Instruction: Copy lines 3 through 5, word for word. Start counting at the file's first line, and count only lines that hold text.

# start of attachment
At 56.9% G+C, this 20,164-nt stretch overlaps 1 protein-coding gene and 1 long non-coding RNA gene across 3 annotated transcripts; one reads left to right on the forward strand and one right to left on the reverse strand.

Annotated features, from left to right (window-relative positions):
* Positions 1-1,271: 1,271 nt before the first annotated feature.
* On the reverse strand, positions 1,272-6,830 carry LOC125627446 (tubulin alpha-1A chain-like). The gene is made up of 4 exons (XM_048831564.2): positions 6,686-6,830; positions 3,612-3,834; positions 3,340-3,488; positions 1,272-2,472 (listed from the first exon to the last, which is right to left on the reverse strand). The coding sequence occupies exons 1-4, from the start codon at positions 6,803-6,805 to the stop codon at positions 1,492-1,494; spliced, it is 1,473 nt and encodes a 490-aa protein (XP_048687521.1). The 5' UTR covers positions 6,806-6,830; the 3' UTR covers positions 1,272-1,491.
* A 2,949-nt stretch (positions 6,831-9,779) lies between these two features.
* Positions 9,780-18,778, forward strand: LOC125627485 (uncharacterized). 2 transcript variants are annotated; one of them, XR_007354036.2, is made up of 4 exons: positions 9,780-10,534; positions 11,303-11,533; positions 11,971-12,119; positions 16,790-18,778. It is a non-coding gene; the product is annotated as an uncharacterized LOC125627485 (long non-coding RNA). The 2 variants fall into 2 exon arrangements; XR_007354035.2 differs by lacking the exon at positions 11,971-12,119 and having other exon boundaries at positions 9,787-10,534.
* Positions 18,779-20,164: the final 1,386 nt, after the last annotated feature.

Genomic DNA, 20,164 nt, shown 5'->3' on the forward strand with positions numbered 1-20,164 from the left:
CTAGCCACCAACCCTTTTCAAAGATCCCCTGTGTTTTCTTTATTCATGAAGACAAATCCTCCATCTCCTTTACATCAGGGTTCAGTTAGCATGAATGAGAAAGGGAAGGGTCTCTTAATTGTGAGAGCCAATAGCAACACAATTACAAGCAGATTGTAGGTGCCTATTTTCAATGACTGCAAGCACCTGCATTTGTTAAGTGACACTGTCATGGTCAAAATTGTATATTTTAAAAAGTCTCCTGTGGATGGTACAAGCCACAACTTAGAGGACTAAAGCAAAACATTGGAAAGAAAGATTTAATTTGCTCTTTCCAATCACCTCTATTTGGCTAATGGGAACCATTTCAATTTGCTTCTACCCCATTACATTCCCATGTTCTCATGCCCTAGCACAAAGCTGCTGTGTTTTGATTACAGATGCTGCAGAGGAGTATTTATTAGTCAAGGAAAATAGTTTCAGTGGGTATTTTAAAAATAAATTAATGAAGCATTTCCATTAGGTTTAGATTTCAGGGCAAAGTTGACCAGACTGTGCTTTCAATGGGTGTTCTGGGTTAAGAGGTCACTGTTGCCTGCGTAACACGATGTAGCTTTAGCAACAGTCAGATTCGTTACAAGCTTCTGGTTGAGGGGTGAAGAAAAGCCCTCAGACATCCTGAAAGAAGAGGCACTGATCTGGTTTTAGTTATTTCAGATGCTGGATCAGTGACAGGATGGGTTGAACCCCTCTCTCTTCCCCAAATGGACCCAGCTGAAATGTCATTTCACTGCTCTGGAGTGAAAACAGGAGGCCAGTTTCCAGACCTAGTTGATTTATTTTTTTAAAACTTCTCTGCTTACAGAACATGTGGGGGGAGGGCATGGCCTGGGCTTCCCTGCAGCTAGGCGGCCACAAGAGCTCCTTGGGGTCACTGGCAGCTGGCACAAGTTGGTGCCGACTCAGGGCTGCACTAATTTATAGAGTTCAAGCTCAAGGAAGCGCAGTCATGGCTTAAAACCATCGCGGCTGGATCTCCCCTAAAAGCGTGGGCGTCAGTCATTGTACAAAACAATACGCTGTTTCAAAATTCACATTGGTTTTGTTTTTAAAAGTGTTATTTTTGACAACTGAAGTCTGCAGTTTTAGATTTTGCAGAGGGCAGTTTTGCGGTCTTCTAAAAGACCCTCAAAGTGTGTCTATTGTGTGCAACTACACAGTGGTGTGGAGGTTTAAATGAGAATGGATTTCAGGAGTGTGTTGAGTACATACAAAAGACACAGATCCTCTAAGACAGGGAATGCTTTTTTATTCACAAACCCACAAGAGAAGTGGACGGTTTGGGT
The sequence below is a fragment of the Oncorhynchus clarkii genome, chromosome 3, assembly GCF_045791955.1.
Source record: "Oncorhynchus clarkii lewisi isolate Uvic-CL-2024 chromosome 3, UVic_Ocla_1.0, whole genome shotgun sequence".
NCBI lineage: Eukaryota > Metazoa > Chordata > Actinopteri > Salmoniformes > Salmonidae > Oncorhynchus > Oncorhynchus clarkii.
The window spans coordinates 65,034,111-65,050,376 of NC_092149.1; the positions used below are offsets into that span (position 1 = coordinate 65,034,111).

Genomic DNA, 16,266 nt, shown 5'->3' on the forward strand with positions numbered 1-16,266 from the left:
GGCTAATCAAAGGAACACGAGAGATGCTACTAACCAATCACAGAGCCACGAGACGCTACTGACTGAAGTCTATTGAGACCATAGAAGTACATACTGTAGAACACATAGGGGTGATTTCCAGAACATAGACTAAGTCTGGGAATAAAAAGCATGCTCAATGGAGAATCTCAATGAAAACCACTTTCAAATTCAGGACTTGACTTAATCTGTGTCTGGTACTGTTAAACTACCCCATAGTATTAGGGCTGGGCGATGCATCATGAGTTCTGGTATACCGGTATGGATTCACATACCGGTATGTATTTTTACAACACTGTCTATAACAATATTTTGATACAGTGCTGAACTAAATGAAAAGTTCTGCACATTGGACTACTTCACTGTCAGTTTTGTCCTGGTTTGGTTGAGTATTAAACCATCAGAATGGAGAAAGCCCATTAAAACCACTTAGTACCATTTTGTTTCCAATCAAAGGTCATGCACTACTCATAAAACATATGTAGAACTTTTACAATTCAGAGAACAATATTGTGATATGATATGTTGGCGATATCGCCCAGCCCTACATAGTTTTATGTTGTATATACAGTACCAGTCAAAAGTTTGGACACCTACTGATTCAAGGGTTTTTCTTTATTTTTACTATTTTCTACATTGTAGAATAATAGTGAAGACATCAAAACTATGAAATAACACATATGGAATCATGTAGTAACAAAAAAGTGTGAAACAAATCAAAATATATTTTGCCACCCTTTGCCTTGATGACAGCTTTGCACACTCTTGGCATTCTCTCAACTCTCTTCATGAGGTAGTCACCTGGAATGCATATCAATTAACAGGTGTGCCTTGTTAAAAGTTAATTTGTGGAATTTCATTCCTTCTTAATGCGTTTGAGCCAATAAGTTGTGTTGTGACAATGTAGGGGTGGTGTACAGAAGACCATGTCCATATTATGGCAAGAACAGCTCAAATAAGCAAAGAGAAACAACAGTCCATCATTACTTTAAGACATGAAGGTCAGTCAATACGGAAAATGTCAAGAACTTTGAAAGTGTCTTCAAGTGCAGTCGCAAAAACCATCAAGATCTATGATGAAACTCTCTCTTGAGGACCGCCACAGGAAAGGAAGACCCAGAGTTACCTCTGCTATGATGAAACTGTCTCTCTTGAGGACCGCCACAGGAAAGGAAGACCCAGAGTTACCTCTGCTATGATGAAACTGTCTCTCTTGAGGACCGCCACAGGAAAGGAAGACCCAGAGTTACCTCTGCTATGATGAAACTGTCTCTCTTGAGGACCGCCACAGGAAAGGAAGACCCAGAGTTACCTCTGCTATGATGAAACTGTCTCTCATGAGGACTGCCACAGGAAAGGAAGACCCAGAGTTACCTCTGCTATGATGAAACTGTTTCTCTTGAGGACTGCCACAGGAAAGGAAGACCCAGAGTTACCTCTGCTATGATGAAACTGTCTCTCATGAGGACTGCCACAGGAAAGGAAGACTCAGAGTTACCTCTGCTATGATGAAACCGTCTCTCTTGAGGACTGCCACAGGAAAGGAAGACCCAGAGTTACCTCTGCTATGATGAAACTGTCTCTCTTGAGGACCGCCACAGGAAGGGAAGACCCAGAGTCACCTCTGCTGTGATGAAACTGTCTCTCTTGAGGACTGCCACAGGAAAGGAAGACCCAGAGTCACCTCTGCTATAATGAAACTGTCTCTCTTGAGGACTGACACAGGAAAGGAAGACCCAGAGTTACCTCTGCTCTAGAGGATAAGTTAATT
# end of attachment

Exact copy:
* Positions 1-1,271: 1,271 nt before the first annotated feature.
* On the reverse strand, positions 1,272-6,830 carry LOC125627446 (tubulin alpha-1A chain-like). The gene is made up of 4 exons (XM_048831564.2): positions 6,686-6,830; positions 3,612-3,834; positions 3,340-3,488; positions 1,272-2,472 (listed from the first exon to the last, which is right to left on the reverse strand). The coding sequence occupies exons 1-4, from the start codon at positions 6,803-6,805 to the stop codon at positions 1,492-1,494; spliced, it is 1,473 nt and encodes a 490-aa protein (XP_048687521.1). The 5' UTR covers positions 6,806-6,830; the 3' UTR covers positions 1,272-1,491.
* A 2,949-nt stretch (positions 6,831-9,779) lies between these two features.